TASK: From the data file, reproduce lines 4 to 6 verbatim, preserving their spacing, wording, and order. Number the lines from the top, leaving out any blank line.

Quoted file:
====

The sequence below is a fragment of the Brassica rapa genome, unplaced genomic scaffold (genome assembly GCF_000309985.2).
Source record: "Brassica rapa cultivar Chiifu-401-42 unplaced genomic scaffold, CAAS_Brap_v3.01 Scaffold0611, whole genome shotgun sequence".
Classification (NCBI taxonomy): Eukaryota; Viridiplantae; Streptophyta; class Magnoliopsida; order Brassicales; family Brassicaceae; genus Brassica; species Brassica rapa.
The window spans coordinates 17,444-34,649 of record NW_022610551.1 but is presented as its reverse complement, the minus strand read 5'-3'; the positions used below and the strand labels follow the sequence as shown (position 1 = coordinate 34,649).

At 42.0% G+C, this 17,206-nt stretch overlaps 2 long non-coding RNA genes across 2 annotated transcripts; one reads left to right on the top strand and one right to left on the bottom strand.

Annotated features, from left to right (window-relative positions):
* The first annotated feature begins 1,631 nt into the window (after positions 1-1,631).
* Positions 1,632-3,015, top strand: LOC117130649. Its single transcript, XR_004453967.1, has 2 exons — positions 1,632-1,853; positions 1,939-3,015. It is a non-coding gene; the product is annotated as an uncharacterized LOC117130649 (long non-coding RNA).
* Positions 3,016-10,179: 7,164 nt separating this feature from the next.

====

The window spans coordinates 17,444-34,649 of record NW_022610551.1 but is presented as its reverse complement, the minus strand read 5'-3'; the positions used below and the strand labels follow the sequence as shown (position 1 = coordinate 34,649).

At 42.0% G+C, this 17,206-nt stretch overlaps 2 long non-coding RNA genes across 2 annotated transcripts; one reads left to right on the top strand and one right to left on the bottom strand.

Annotated features, from left to right (window-relative positions):